Friday, December 28, 2007

Southwest Montana skiing

Bighorns near Sula, create traffic jam

Katie, on Chief Joseph ski trail 

At Mount Haggin
Work and Christmas kept me pretty tied up and out of the backcountry for most of December. So, it figures that it would all bust loose.
My wife and I took a three-day ski spin around southwest Montana immediately after Christmas.
I’m here to report that the powder is plentiful south of Butte and west to the Idaho border and across the Big Hole country.
We cross country skied at Chief Joseph Pass near the Idaho border in the far reaches of the Bitterroot and at Mount Haggin Nordic Ski Trails near Anaconda, and then we got in some tele skiing at Lost Trail Ski Area not far from Chief Joseph Pass.
We also stayed at the Lost Trail Hot Springs Resort, which has new, young owners from Wisconsin. They are Italian and make their own pasta. We had a wonderful meal of ravolis and stuffed shells. In Butte we ate at the Uptown Café for the first time and were pleased with the excellent service and creative menu.
Here’s how we worked all that off.
I had noticed the Chief Joseph cross country trails a number of times enroute to the Big Hole or Salmon River country, but until this week had never stopped. The 25 kilometers of trails straddle the Continental Divide and they are groomed by the Bitterroot Cross Country Ski Club. The powder there was about two feet deep and the snow continued to come down. The scenery is classic Montana forested Continental Divide country. I’ve never seen trails that are better marked. If you get lost here there’s a real problem and it’s not the ski club’s fault.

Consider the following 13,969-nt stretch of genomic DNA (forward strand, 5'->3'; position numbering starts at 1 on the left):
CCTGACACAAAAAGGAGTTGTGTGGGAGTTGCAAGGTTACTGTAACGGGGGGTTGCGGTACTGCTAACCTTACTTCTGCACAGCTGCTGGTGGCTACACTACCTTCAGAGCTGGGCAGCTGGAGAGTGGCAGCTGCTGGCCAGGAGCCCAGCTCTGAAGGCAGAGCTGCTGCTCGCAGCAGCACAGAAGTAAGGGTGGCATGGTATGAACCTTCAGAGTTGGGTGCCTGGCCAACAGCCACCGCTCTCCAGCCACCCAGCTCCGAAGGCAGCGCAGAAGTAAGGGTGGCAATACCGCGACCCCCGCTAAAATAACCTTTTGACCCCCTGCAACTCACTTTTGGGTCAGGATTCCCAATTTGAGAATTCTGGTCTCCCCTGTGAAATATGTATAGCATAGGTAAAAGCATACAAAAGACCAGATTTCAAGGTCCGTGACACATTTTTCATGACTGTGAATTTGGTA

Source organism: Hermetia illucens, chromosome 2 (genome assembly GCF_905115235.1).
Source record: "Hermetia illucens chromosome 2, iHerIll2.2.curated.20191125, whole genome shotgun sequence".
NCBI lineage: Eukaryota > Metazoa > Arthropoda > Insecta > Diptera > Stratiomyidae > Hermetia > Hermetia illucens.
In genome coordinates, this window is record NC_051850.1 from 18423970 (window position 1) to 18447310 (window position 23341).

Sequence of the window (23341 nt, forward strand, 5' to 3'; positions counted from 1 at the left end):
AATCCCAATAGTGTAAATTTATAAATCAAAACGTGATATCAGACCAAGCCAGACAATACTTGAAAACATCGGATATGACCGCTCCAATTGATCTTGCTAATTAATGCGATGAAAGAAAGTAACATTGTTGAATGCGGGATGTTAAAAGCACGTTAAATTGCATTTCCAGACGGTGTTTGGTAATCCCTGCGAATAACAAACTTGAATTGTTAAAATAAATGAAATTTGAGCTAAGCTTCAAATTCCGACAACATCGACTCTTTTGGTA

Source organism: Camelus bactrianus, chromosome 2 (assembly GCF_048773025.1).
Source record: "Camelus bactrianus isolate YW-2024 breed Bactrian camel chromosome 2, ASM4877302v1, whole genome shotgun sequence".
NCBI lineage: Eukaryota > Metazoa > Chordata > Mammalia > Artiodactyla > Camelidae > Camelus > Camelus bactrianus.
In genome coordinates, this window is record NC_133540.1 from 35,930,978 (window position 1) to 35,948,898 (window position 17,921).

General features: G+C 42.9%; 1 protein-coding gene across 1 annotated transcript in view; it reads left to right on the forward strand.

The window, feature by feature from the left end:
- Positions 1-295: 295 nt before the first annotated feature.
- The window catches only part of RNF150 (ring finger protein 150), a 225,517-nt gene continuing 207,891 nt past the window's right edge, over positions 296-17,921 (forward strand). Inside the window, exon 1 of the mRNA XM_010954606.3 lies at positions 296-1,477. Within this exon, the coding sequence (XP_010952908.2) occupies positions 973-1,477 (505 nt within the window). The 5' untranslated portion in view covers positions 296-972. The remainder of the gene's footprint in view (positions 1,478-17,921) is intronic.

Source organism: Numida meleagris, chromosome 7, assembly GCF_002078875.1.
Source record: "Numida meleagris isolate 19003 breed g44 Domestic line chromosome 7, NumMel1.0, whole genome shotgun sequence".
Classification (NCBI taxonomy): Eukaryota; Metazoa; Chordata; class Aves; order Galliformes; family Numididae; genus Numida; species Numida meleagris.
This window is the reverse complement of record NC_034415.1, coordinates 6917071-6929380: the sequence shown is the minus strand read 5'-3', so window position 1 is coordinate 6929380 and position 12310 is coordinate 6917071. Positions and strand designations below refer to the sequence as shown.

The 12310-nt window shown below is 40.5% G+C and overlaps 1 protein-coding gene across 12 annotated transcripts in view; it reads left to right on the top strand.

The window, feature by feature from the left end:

Mount Haggin is run by the Mile Hile Nordic Ski Club in cooperation with the Montana Fish, Wildlife and Parks Department. There are some 20 kilometers of trails. They wind through historic Anaconda Co. logging camps that supplied timber to the smelter. I was most impressed with the variety of scenery. There are lakes and willow bottoms and distant high peaks with tele opportunities as well as nice woodland stretches. The loops are well marked.
Lost Trail Powder Mountain exceeded my expectations. The mountain was much larger and the powder much better than what I had anticipated. Unfortunately, the mountain was also crawling with people. But, with 5 double chairs, 3 rope tows, 45 runs, and a vertical drop of 1,800 feet, they spread out quickly. Unlike Showdown, which leaves a little patch of snow on each groomed run, that makes skiing attractive to telemarkers, Lost Trail grooms the entire width of most of its trails. It did leave a few ungroomed trails, but I wasted time finding them.
This whirlwind trip made me appreciate our backcountry skiing in the Great Falls area more than ever.
While the groomed and developed areas are all right, I prefer breaking my own trail and setting off in a more wilderness environment.
I look forward to doing that in the weekend ahead!

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